Mutual Funds

Franklin India Prima Fund: Playing it relatively safe

K Venkatasubramanian | Updated on July 01, 2018 Published on June 30, 2018

Investors can use the steady, mid-cap scheme as a diversifier within their portfolios

Among the relatively safer and steadier schemes in the mid-cap space, Franklin India Prima is a quality name you can consider investing in with a time horizon of at least five years.

The fund is in its 25th year and has delivered extremely well since its inception — over 20 per cent returns annually.

It reduces risks by taking diffused exposure to individual stocks and sectors, and by taking cash calls.

The fund also adds some large-caps to its portfolio to tone down the risk profile, though the proportion is kept to less than 15 per cent, most of the times.

By investing in a combination of value and momentum stocks, it has delivered above-average returns over the long term.

Within the mid-cap space, the fund has always placed bets on dependable and high-quality names.

Franklin India Prima may not be the best, but it usually beats the category average and stays in the top-to-mid rankings of mid-cap funds.

Over three-, five- and 10-year time-frames, the scheme has convincingly outperformed its benchmark, Nifty 500.

The level of outperformance over 5-10-year horizons has been 8-9 percentage points.

In the past 10 years, the fund has delivered compounded annual returns of 18.2 per cent, higher than what peers such as SBI Magnum Midcap, ICICI Pru Midcap and Aditya Birla SL Midcap have recorded.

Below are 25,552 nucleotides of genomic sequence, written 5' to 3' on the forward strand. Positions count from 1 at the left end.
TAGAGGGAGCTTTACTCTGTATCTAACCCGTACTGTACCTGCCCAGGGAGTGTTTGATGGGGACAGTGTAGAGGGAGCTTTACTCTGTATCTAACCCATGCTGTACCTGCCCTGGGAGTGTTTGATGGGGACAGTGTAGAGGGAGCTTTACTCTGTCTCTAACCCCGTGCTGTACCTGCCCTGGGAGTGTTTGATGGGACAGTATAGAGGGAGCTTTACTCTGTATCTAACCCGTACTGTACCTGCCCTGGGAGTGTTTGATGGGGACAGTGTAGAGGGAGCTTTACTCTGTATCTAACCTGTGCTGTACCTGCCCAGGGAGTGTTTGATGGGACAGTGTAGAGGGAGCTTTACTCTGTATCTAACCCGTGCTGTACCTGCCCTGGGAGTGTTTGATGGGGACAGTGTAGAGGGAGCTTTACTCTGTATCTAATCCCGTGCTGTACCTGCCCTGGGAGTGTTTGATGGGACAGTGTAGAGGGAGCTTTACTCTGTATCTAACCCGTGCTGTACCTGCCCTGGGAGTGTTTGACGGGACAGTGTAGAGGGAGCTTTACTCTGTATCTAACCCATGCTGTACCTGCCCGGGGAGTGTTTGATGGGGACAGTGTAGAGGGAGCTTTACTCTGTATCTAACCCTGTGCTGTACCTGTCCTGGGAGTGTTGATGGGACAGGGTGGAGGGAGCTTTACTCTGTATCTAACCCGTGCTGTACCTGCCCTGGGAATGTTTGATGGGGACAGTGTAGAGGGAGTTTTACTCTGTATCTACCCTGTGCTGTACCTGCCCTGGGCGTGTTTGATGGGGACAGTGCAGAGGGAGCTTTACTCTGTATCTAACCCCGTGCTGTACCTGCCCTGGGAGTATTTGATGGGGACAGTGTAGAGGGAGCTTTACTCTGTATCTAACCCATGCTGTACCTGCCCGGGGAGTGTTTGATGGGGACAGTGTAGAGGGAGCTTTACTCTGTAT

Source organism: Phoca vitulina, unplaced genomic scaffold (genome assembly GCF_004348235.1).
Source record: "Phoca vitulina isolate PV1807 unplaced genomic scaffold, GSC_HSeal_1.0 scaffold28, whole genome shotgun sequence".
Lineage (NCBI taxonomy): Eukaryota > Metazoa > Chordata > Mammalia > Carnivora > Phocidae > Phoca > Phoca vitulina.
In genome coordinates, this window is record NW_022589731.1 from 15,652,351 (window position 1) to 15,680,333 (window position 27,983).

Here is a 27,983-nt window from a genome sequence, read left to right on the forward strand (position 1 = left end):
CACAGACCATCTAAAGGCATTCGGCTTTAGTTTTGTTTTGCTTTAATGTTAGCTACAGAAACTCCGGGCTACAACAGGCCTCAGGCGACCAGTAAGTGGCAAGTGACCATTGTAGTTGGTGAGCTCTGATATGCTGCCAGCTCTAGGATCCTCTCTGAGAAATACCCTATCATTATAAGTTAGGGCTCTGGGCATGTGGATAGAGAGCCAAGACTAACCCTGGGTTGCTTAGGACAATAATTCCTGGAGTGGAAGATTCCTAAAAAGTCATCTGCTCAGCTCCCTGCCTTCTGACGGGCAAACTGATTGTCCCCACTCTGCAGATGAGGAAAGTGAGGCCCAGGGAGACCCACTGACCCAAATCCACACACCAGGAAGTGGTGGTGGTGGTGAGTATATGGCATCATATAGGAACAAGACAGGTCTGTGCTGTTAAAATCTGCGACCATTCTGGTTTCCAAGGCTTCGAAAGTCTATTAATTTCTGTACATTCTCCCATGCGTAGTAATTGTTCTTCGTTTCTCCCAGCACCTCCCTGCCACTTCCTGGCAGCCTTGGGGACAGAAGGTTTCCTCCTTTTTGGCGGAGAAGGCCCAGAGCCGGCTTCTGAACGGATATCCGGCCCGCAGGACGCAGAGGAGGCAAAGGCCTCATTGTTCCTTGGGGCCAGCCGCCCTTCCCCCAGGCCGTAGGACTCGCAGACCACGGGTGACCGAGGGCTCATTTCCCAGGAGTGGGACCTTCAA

Investors can use the scheme as a diversifier within their portfolios.

The SIP (systematic investment plan) route can be taken to average costs and ride out market volatility.

Portfolio and strategy

Franklin India Prima tends to play it safe with its picks.

Exposure to individual stocks is generally restricted to 3-4 per cent even for top holdings.

The fund maintains a large portfolio of 50-60 stocks, with diffused exposure to individual names.

The fund has ensured adequate participation during market rallies and has managed to contain downsides quite well.

The scheme also keeps 7-9 per cent of its portfolio in cash and debt during volatile markets.

Franklin Prima has maximum holding in banking and finance stocks, but exposure is mostly restricted to high-quality names such as HDFC Bank, Kotak Mahindra Bank, Equitas Holdings and City Union Bank. Over the past year, the fund has increased its exposure to auto ancillary and industrial products — two sectors that are expected to do well as the economy moves towards a high-growth trajectory.

Increased exposure to the consumer non-durables sector over the past couple of years has enabled the fund to benefit from the sprint in the prices of the stocks in the segment.

Weightage to the software sector has been reduced over the past one year, resulting in the fund losing out on the rally in the space.

Over the long term, Franklin Prima may be expected to deliver category-beating returns with relatively low level of risks.

SEBI’s categorisation

Given SEBI’s rigid minimum investment requirement for mid-cap funds (at least 65 per cent in mid-caps) there could be some changes in the portfolio.

The benchmark has been changed to Nifty Midcap 150.

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